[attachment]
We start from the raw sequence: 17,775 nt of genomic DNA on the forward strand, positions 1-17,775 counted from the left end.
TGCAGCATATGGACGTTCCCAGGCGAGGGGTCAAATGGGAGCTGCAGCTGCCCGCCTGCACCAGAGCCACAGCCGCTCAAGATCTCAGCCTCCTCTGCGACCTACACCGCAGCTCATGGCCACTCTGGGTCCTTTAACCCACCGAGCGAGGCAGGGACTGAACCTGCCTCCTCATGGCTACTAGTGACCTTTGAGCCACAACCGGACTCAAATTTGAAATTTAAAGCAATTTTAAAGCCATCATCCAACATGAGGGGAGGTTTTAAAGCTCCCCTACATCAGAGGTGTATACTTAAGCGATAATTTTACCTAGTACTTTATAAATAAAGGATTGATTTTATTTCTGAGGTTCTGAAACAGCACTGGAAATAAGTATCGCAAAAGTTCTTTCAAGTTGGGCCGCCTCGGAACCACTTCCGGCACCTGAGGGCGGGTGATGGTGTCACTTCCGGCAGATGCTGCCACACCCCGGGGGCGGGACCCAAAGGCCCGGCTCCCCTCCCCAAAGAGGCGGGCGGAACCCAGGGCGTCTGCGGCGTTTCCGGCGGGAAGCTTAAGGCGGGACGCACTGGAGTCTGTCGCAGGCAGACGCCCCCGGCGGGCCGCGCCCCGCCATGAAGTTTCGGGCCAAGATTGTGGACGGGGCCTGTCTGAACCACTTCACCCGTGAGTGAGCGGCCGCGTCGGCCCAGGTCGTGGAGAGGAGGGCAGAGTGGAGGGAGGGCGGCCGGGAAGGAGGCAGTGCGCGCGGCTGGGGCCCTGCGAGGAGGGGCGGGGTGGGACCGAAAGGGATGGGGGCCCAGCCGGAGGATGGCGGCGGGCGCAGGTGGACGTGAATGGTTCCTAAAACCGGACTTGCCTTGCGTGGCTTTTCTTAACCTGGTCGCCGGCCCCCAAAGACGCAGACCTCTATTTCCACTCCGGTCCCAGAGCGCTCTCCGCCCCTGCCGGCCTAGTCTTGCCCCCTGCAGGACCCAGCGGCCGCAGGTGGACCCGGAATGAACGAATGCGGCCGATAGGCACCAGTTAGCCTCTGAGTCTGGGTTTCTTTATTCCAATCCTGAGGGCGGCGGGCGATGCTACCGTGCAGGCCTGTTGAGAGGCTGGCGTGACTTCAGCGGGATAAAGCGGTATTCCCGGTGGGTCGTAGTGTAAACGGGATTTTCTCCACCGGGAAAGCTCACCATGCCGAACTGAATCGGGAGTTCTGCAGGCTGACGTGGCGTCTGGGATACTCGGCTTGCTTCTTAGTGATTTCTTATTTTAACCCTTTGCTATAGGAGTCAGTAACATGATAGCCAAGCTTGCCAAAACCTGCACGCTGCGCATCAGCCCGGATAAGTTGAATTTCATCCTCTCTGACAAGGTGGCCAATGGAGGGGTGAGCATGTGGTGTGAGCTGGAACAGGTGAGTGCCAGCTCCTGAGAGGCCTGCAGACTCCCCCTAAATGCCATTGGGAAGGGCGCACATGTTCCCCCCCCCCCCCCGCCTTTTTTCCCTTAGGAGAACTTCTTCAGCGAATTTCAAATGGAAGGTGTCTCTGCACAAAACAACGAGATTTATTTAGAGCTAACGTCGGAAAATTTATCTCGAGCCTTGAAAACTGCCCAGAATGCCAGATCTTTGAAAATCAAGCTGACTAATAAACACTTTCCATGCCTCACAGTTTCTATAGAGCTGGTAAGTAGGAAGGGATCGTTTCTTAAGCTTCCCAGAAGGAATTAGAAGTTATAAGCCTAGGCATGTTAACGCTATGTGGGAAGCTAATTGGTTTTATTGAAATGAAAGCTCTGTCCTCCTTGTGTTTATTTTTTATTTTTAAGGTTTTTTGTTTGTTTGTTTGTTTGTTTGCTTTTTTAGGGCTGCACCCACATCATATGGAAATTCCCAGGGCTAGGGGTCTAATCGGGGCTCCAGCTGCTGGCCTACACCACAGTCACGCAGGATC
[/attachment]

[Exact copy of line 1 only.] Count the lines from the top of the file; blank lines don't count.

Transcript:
We start from the raw sequence: 17,775 nt of genomic DNA on the forward strand, positions 1-17,775 counted from the left end.